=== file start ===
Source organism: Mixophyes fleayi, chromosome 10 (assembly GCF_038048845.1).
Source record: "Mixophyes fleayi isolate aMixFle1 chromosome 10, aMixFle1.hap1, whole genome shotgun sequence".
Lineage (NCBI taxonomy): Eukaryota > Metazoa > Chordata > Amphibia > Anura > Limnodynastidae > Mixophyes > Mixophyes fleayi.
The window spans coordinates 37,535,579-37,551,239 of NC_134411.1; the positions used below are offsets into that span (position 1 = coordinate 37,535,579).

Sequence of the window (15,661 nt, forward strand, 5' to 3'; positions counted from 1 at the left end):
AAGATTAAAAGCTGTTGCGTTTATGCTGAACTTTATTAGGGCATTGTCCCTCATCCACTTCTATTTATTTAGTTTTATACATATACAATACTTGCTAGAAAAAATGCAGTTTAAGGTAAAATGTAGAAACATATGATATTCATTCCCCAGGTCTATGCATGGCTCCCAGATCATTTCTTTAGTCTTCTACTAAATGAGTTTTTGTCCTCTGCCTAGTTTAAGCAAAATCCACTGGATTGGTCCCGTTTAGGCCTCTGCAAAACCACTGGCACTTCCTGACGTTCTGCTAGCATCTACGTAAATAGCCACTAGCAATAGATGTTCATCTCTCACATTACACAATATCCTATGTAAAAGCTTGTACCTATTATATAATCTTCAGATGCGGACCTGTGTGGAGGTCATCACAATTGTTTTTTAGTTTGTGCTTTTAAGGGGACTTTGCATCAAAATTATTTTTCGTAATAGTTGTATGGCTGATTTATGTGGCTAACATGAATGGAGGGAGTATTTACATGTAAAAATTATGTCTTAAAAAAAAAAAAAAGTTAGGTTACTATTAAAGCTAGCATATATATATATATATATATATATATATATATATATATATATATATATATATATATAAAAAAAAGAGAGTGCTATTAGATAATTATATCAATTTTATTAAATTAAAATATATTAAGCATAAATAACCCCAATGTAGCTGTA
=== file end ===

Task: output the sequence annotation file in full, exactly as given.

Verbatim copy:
Source organism: Mixophyes fleayi, chromosome 10 (assembly GCF_038048845.1).
Source record: "Mixophyes fleayi isolate aMixFle1 chromosome 10, aMixFle1.hap1, whole genome shotgun sequence".
Lineage (NCBI taxonomy): Eukaryota > Metazoa > Chordata > Amphibia > Anura > Limnodynastidae > Mixophyes > Mixophyes fleayi.
The window spans coordinates 37,535,579-37,551,239 of NC_134411.1; the positions used below are offsets into that span (position 1 = coordinate 37,535,579).

Sequence of the window (15,661 nt, forward strand, 5' to 3'; positions counted from 1 at the left end):
AAGATTAAAAGCTGTTGCGTTTATGCTGAACTTTATTAGGGCATTGTCCCTCATCCACTTCTATTTATTTAGTTTTATACATATACAATACTTGCTAGAAAAAATGCAGTTTAAGGTAAAATGTAGAAACATATGATATTCATTCCCCAGGTCTATGCATGGCTCCCAGATCATTTCTTTAGTCTTCTACTAAATGAGTTTTTGTCCTCTGCCTAGTTTAAGCAAAATCCACTGGATTGGTCCCGTTTAGGCCTCTGCAAAACCACTGGCACTTCCTGACGTTCTGCTAGCATCTACGTAAATAGCCACTAGCAATAGATGTTCATCTCTCACATTACACAATATCCTATGTAAAAGCTTGTACCTATTATATAATCTTCAGATGCGGACCTGTGTGGAGGTCATCACAATTGTTTTTTAGTTTGTGCTTTTAAGGGGACTTTGCATCAAAATTATTTTTCGTAATAGTTGTATGGCTGATTTATGTGGCTAACATGAATGGAGGGAGTATTTACATGTAAAAATTATGTCTTAAAAAAAAAAAAAAGTTAGGTTACTATTAAAGCTAGCATATATATATATATATATATATATATATATATATATATATATATATATATATATATAAAAAAAAGAGAGTGCTATTAGATAATTATATCAATTTTATTAAATTAAAATATATTAAGCATAAATAACCCCAATGTAGCTGTA